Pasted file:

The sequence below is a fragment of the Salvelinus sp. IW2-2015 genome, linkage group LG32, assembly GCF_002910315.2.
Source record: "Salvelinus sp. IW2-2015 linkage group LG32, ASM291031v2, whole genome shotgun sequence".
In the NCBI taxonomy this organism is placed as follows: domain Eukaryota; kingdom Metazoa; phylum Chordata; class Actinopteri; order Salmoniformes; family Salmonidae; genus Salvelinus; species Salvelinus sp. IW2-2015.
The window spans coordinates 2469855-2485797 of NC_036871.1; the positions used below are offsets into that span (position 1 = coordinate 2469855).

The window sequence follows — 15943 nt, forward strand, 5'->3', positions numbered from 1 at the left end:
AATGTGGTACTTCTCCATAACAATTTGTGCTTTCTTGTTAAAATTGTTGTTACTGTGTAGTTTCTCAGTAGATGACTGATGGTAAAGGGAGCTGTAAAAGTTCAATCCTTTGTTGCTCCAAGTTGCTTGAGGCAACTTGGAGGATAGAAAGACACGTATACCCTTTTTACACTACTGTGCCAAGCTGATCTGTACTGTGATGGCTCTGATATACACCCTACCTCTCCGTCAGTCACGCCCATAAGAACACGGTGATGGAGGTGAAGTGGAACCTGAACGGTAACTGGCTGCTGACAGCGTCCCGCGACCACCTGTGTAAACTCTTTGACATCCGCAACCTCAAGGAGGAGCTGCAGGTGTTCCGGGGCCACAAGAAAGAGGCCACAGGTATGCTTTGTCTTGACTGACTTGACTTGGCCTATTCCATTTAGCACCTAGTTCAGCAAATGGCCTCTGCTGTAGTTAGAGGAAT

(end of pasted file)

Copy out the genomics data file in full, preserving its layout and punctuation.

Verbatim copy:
The sequence below is a fragment of the Salvelinus sp. IW2-2015 genome, linkage group LG32, assembly GCF_002910315.2.
Source record: "Salvelinus sp. IW2-2015 linkage group LG32, ASM291031v2, whole genome shotgun sequence".
In the NCBI taxonomy this organism is placed as follows: domain Eukaryota; kingdom Metazoa; phylum Chordata; class Actinopteri; order Salmoniformes; family Salmonidae; genus Salvelinus; species Salvelinus sp. IW2-2015.
The window spans coordinates 2469855-2485797 of NC_036871.1; the positions used below are offsets into that span (position 1 = coordinate 2469855).

The window sequence follows — 15943 nt, forward strand, 5'->3', positions numbered from 1 at the left end:
AATGTGGTACTTCTCCATAACAATTTGTGCTTTCTTGTTAAAATTGTTGTTACTGTGTAGTTTCTCAGTAGATGACTGATGGTAAAGGGAGCTGTAAAAGTTCAATCCTTTGTTGCTCCAAGTTGCTTGAGGCAACTTGGAGGATAGAAAGACACGTATACCCTTTTTACACTACTGTGCCAAGCTGATCTGTACTGTGATGGCTCTGATATACACCCTACCTCTCCGTCAGTCACGCCCATAAGAACACGGTGATGGAGGTGAAGTGGAACCTGAACGGTAACTGGCTGCTGACAGCGTCCCGCGACCACCTGTGTAAACTCTTTGACATCCGCAACCTCAAGGAGGAGCTGCAGGTGTTCCGGGGCCACAAGAAAGAGGCCACAGGTATGCTTTGTCTTGACTGACTTGACTTGGCCTATTCCATTTAGCACCTAGTTCAGCAAATGGCCTCTGCTGTAGTTAGAGGAAT